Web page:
Introduction 

Catarrh is an excessive build-up of thick phlegm or mucus in an airway or cavity of the body.

It is usually found in the sinuses (air-filled cavities in the bones of the face that drain into the nose), but it can also occur in the throat, ears or chest.

This can lead to:

  • a blocked and stuffy nose
  • a runny nose or mucus that runs down the back of your throat
  • an irritating, persistent cough caused by excess mucus at the back of your throat
  • a headache
  • facial pain caused by a blocked nose and blocked sinuses
  • a loss of smell and taste
  • temporary, partial hearing loss and a crackling sensation in your middle ear
  • tiredness

What causes catarrh?

Catarrh is caused by the immune system reacting to an infection or irritation. The immune system is the body's natural defence against infection and illness.

Your immune system sends infection-fighting white blood cells to the source of the infection or irritation. These release molecules called inflammatory mediators which cause the mucous membranes to swell and produce mucus. The swelling also narrows the cavity, resulting in further congestion.

Catarrh is not a condition itself, but a symptom of conditions such as:

The links above provide more detailed information on these conditions.

Chronic catarrh

In some cases, people can experience chronic catarrh, which is not caused by an allergy or infection and lasts for a long time. The cause of chronic catarrh is unknown but it may be related to an abnormality in the lining of the throat.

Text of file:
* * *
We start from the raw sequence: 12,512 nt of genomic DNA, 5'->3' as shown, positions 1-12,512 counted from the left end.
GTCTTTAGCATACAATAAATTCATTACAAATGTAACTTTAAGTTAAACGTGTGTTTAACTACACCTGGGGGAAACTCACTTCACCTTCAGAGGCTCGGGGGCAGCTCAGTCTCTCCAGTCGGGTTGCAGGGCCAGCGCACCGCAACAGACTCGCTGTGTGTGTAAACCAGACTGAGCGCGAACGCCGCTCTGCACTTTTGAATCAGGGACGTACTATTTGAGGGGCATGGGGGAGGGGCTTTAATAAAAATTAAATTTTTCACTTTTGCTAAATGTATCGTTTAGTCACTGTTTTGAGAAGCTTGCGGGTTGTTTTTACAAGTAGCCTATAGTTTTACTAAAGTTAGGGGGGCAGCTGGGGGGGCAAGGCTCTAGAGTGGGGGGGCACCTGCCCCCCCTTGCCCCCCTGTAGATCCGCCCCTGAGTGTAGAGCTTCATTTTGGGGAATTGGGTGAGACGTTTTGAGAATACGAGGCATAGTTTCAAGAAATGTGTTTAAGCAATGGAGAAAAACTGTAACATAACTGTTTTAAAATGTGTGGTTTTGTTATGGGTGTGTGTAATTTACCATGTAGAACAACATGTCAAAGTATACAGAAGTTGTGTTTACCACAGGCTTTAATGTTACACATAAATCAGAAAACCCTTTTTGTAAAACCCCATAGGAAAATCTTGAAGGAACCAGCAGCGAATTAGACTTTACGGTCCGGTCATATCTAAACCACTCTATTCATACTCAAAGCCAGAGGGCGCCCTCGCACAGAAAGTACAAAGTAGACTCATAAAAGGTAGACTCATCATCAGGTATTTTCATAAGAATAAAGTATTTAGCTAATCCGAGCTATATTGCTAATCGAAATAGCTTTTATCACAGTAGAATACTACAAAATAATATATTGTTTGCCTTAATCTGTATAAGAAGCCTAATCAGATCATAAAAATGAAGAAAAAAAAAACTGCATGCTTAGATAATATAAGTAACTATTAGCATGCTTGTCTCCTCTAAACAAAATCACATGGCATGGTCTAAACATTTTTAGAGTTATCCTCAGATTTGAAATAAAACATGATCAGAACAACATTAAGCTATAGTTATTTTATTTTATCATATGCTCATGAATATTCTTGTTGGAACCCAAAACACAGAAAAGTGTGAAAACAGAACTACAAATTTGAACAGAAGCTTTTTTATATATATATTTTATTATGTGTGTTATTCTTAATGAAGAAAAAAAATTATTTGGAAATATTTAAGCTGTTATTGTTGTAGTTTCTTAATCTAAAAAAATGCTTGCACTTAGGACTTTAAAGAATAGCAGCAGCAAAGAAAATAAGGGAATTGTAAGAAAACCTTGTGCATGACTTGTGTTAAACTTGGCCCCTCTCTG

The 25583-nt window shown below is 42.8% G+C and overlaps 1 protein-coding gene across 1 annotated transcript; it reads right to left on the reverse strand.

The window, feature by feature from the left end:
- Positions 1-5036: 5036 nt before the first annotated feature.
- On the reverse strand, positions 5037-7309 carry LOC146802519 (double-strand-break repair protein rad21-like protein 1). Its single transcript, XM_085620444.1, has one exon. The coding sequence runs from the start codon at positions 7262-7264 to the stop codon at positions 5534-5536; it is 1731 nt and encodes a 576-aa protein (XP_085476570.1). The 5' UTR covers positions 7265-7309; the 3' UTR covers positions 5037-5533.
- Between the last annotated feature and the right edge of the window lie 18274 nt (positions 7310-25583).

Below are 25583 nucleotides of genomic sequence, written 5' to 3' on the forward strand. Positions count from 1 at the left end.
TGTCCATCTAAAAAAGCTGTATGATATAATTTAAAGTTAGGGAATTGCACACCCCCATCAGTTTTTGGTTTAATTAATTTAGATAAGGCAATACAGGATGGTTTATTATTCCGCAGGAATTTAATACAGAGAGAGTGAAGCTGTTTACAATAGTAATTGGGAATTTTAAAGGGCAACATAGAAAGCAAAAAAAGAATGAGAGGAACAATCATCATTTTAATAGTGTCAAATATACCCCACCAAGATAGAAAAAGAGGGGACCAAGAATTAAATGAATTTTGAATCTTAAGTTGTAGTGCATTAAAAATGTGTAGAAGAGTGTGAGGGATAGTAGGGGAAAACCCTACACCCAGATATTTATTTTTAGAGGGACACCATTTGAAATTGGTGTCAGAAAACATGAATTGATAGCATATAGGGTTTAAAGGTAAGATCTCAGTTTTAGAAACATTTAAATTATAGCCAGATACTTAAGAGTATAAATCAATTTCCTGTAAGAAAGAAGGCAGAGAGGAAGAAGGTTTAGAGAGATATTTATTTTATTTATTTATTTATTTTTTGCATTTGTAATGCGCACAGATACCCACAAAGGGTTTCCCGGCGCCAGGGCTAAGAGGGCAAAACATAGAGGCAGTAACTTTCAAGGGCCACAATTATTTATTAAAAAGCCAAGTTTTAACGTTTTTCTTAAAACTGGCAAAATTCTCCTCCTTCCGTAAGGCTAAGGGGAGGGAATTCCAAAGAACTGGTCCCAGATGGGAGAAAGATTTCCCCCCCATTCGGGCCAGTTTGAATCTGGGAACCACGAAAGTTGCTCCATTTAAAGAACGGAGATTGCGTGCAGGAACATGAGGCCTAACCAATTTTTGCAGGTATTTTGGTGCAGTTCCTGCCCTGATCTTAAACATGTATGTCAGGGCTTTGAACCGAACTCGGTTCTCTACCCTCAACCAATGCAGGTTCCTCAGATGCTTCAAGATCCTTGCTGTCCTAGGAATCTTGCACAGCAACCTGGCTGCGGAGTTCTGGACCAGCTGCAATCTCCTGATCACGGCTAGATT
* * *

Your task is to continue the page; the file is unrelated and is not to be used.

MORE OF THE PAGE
Should I see my GP?

In most cases, catarrh will clear up as the underlying infection only lasts a short period of time.

However, some people may experience chronic catarrh, which can be frustrating to live with.

If your catarrh persists, speak to your GP. They may want to rule out conditions such as nasal polyps and find out if your catarrh is being caused by an allergic reaction.

Self-help techniques are often the best way of managing chronic catarrh if a cause cannot be found.

Treating catarrh

If your catarrh hasn't cleared up on its own, your treatment will depend on the underlying cause.

When no cause can be identified, self-help techniques are the best way to relieve symptoms. This may include:

  • simple environmental changes – such as avoiding warm, dry atmospheres
  • avoiding dehydration
  • saline nasal rinses
  • decongestant medicines

Read more about how catarrh is treated.




Catarrh is an excessive build-up of thick phlegm or mucus in an airway or cavity of the body 

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Page last reviewed: 16/05/2014

Next review due: 16/05/2016